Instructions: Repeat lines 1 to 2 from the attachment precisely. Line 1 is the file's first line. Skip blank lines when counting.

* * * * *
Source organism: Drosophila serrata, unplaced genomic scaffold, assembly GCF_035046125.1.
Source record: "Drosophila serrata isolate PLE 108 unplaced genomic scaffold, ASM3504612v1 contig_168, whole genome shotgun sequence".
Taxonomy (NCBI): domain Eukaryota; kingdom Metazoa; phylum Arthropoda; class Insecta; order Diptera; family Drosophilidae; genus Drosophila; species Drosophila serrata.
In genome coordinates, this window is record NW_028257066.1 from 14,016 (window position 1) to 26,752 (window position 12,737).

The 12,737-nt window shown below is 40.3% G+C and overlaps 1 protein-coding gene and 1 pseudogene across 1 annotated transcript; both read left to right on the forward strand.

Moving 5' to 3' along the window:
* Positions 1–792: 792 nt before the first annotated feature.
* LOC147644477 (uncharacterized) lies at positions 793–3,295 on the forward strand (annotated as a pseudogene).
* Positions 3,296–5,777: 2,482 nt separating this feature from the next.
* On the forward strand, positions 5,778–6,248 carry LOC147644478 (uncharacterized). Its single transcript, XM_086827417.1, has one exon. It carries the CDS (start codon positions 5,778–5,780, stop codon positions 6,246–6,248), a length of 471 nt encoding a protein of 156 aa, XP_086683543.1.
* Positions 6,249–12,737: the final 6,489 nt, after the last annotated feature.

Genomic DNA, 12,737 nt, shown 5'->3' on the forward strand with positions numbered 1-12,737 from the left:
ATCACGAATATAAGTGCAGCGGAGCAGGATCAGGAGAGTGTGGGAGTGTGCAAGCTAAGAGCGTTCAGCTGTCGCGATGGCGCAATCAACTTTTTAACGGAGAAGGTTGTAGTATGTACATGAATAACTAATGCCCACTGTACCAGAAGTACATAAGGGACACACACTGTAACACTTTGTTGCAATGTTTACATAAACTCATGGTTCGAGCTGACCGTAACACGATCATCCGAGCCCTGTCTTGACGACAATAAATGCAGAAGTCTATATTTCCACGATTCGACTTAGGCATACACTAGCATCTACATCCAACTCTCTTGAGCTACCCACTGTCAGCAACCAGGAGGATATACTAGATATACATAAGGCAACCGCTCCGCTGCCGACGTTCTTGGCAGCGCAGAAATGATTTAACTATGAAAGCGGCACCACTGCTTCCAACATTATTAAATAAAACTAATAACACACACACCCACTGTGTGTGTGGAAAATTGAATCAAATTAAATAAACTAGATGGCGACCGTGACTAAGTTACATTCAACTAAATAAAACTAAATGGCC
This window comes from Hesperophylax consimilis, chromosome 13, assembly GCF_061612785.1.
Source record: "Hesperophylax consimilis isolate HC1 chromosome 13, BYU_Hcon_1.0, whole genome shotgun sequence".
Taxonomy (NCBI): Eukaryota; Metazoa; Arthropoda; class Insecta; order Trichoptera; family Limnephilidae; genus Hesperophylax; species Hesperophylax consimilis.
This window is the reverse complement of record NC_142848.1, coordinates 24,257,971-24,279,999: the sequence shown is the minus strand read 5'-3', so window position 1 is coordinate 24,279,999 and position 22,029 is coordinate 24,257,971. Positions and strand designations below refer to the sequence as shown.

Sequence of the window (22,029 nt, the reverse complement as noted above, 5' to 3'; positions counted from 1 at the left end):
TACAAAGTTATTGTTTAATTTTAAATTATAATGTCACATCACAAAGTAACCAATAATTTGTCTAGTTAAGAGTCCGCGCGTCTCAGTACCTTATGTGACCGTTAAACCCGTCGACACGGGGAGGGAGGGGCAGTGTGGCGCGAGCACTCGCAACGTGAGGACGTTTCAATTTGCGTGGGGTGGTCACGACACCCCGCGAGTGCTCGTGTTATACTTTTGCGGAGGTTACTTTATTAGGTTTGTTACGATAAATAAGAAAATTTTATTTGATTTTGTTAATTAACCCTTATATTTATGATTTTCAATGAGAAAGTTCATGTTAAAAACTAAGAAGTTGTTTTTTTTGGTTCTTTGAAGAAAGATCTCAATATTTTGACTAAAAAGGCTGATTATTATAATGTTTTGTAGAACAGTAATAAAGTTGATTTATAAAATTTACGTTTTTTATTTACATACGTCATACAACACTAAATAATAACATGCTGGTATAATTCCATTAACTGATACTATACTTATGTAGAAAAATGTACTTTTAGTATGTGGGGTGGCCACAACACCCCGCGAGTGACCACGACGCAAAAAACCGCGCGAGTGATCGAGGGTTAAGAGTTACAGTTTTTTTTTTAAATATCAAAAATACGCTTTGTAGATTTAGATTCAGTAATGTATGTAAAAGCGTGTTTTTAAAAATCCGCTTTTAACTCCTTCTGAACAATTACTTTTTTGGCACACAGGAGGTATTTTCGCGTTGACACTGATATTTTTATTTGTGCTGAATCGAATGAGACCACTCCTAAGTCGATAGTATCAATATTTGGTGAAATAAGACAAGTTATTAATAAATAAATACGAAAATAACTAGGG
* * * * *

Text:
Source organism: Drosophila serrata, unplaced genomic scaffold, assembly GCF_035046125.1.
Source record: "Drosophila serrata isolate PLE 108 unplaced genomic scaffold, ASM3504612v1 contig_168, whole genome shotgun sequence".